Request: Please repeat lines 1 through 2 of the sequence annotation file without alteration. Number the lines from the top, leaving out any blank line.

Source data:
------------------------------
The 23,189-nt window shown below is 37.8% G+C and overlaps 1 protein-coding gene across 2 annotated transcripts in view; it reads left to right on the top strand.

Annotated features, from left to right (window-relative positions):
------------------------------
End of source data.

The 23,189-nt window shown below is 37.8% G+C and overlaps 1 protein-coding gene across 2 annotated transcripts in view; it reads left to right on the top strand.

Annotated features, from left to right (window-relative positions):